Racial Differences in Program Evaluation of a Lifestyle Physical Activity Randomized Controlled Trial

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Abstract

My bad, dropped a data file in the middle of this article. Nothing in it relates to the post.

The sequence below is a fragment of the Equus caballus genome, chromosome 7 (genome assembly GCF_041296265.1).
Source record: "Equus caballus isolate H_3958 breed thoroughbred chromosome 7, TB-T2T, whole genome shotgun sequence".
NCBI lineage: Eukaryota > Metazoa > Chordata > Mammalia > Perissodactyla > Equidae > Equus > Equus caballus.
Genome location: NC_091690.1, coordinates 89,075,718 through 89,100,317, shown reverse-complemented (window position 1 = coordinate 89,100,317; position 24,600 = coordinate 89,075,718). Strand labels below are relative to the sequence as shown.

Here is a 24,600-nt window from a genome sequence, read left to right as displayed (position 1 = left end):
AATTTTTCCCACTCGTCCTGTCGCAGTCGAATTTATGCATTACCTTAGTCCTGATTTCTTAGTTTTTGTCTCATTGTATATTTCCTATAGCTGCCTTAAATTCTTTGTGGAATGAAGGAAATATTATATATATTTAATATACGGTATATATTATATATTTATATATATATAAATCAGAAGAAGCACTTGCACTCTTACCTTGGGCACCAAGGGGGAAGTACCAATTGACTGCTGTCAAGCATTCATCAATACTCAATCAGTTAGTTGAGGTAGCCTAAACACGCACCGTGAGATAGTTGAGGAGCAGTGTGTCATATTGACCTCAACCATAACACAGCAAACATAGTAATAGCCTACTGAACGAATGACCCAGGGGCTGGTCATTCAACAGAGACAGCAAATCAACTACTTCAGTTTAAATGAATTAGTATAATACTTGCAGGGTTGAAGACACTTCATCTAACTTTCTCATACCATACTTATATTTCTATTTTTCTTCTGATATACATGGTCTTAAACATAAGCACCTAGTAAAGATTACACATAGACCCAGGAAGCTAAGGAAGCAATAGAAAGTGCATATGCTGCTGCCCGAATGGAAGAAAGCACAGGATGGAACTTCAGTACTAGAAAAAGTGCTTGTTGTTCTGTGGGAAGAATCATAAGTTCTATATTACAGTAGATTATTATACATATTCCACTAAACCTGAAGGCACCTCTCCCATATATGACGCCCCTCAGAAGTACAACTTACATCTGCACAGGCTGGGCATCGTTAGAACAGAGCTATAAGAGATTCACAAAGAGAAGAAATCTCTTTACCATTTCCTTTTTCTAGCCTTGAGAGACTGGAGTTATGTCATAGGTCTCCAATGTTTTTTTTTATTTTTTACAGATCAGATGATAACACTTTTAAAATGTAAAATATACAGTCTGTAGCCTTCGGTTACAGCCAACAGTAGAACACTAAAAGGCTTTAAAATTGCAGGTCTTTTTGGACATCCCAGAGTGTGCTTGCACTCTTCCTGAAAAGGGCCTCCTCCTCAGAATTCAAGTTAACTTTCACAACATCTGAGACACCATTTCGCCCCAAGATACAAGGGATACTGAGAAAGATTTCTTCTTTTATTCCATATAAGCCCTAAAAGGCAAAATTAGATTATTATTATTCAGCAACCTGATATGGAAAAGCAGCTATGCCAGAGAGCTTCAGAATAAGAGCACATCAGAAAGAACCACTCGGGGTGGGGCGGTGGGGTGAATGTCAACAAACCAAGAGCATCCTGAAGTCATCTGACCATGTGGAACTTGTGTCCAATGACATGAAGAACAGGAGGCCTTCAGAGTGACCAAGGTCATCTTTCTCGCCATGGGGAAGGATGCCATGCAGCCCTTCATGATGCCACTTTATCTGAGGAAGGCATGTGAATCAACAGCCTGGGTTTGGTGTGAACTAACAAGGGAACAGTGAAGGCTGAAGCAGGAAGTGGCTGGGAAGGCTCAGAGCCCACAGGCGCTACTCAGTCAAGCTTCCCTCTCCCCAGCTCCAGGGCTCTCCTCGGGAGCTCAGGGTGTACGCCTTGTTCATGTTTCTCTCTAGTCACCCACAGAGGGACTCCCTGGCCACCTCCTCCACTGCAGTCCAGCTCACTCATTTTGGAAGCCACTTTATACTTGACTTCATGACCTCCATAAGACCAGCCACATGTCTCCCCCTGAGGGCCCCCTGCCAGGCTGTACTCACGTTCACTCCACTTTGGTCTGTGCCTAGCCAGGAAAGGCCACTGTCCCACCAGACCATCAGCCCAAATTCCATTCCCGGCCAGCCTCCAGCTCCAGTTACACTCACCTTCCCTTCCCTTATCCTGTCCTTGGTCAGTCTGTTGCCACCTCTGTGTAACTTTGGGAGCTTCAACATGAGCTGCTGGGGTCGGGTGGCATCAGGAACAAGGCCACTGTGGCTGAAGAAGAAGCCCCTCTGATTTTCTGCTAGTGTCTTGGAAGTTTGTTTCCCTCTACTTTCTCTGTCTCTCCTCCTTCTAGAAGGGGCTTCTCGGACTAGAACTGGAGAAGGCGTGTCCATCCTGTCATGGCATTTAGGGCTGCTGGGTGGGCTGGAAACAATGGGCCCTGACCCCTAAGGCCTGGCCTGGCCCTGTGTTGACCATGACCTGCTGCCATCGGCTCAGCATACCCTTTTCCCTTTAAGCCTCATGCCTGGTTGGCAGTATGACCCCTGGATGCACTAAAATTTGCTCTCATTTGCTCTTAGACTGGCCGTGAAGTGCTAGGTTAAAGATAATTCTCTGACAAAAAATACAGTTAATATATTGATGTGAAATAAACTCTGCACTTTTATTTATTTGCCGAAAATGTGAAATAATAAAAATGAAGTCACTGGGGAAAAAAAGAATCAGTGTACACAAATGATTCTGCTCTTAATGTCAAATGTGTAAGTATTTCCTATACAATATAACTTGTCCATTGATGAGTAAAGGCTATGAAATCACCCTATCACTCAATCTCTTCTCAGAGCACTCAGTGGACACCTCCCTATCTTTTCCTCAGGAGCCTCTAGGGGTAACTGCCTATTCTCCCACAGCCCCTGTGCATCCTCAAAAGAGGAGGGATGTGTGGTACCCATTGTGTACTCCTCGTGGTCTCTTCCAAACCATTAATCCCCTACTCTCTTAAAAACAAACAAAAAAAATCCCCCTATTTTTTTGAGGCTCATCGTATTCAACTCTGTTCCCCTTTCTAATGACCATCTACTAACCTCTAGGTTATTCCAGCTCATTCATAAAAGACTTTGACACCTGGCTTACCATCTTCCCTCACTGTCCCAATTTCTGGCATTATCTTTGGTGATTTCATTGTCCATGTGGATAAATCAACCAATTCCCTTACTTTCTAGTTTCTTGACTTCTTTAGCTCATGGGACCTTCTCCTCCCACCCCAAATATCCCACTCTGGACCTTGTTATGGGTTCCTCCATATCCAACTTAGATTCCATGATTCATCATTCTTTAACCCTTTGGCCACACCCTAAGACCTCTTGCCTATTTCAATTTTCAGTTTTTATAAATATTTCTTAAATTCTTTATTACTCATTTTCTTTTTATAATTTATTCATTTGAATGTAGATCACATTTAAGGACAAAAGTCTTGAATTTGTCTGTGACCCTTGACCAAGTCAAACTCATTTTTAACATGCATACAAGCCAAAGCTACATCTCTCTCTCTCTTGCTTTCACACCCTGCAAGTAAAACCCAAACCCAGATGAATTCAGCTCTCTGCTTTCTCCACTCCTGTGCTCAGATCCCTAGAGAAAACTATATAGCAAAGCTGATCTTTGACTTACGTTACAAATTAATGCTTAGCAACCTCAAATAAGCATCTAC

The purpose of this study was to compare program evaluation responses between African American and Caucasian caregivers of persons with Alzheimer's disease and related dementias who completed a lifestyle physical activity randomized controlled trial. The aim was to determine if African Americans evaluated the study differently than Caucasians. Family caregivers (N = 211) were randomly assigned to a 12-month physical activity intervention or a control condition. Upon intervention completion (n = 114), caregivers responded to an 11-item questionnaire using Likert-type scale responses and three open-ended questions about the overall intervention quality. Findings indicated that African American caregivers evaluated both conditions more favorably than Caucasian caregivers (p = .02). Content analysis of the narrative responses revealed five major qualitative themes: support, resources, responsibility, adjusting, and time. These findings suggest the value of both access to resources, and support for African American caregivers who participate in intervention research.

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